Then I think back to the unforgettable dialogue of Peter Finch as Howard Beale that has been ringing in my head since my youth: “I’m as mad as hell and I’m not going to take this anymore!”

I think about the decades of conversations I’ve had with people about those words and how much they’ve done to impact my interpretation of the weight of social issues still tearing at the fabric of modern living.

I think about how blessed we are that screenwriter Paddy Chayefsky crafted those words and director Sidney Lumet got this movie to the screen for generations to ingest, discuss and debate.

I think about how long it’s been since I’ve had a satisfying conversation about an unequaled topic of global consequence triggered by a work of fiction.

The recent words ring solidly in mind: Don’t Look Up.

It’s anything but a perfect movie. It could be a lot more polished and funnier. Still, I think more people need to see it. And ingest it. And talk about it both with those who agree and disagree with its premise.

Thank you, Adam McKay. I think you’ve done something brave, needed, and important.

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Image: Pixabay

Separately and Together

With the holidays upon us and two extraordinarily difficult years behind us, I’ve been reflecting on the impact of long periods of isolation many of us have experienced. Curiously it’s not all bad, because I think we have learned to appreciate the time we have alone as well as with others.

Balance offers us a framework for interpreting our thoughts and actions in a dynamic set of circumstances we can neither predict nor control. Resilience is all about never ceding optimism to defeat, but all of us have a breaking point where too much uncertainty creates doubt in our sense of self and others. I think we need both individual and shared strength to be at our best, and holding onto hope that we can overcome doubt is very much an exercise we pursue separately and together.

As we ready ourselves for another year of daunting and exhausting challenges, here are a few perspectives I’m attempting to balance to better navigate the always unpredictable social landscape:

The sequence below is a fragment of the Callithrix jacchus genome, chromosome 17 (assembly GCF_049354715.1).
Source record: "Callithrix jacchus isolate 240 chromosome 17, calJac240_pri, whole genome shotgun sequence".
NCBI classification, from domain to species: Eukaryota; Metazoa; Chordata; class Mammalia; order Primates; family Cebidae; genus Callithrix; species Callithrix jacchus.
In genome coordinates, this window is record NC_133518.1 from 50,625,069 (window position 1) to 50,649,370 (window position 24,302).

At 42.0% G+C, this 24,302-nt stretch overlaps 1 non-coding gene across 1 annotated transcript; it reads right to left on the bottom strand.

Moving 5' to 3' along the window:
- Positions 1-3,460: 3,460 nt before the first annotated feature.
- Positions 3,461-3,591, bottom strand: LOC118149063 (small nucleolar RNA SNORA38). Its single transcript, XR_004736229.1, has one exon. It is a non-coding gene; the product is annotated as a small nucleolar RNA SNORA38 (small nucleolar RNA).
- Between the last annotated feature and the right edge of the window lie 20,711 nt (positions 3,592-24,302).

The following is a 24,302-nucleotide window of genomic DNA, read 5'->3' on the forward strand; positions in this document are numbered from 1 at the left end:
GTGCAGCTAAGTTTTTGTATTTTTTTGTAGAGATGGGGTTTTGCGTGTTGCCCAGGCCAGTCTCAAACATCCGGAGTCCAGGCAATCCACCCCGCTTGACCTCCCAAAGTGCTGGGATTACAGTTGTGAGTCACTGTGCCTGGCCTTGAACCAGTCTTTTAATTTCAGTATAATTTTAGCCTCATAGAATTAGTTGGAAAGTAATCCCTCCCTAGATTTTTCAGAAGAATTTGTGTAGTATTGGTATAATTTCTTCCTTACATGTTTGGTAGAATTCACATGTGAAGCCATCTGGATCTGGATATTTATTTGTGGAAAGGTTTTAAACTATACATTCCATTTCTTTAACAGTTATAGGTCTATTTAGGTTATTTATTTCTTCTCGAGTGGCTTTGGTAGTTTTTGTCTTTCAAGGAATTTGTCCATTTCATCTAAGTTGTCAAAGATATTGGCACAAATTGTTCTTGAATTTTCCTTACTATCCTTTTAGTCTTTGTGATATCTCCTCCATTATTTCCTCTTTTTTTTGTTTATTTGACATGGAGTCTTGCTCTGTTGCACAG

Separately we study in quiet;

Together we validate the suppositions of that study.

Separately we examine the data collected from our experiments;

Together we wrestle that data into a platform of possible directions.

Separately we read from the infinite library available to us;

Together we exchange ideas about those writings that inspire us to rethink our interpretations.

Separately we meditate and pause to block out compounding noise;

Together we find common ground in agreeing on what is noise and what is dialogue.

Separately we examine our values and define a personal mission;

Together we align our interests and develop a shared vision.

Separately we have control over our time to address personal distractions as they emerge;

Together we temporarily eliminate those distractions to focus on our vibrant interactions.

Separately we find comfort and reassurance in our chosen tribes of like opinions;

Together we break down the unnecessary barriers that fuel divisiveness and obstruction.

Separately we know truth in the privacy of our minds unless we are lazy in inquiry or choose to deny known facts;

Together we openly acknowledge honesty regardless of its inconvenience in recognizing the integrity of objectivity.

Separately we contemplate the complex nature of right and wrong;

Together we form bonds that drive behavioral norms around right and wrong.

Separately we embrace evaluation of our psychological motivations and inescapable biases;

Together we embrace diversity and bring necessary change to the marketplace of ideas.

There is little question in my mind that we need time separately to develop a clear-minded sense of self, purpose, and identity;

There is even less question in my mind that we must regroup together at regular intervals to build dependable teams, functioning communities, and enduring friendships.

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Photo: Pixabay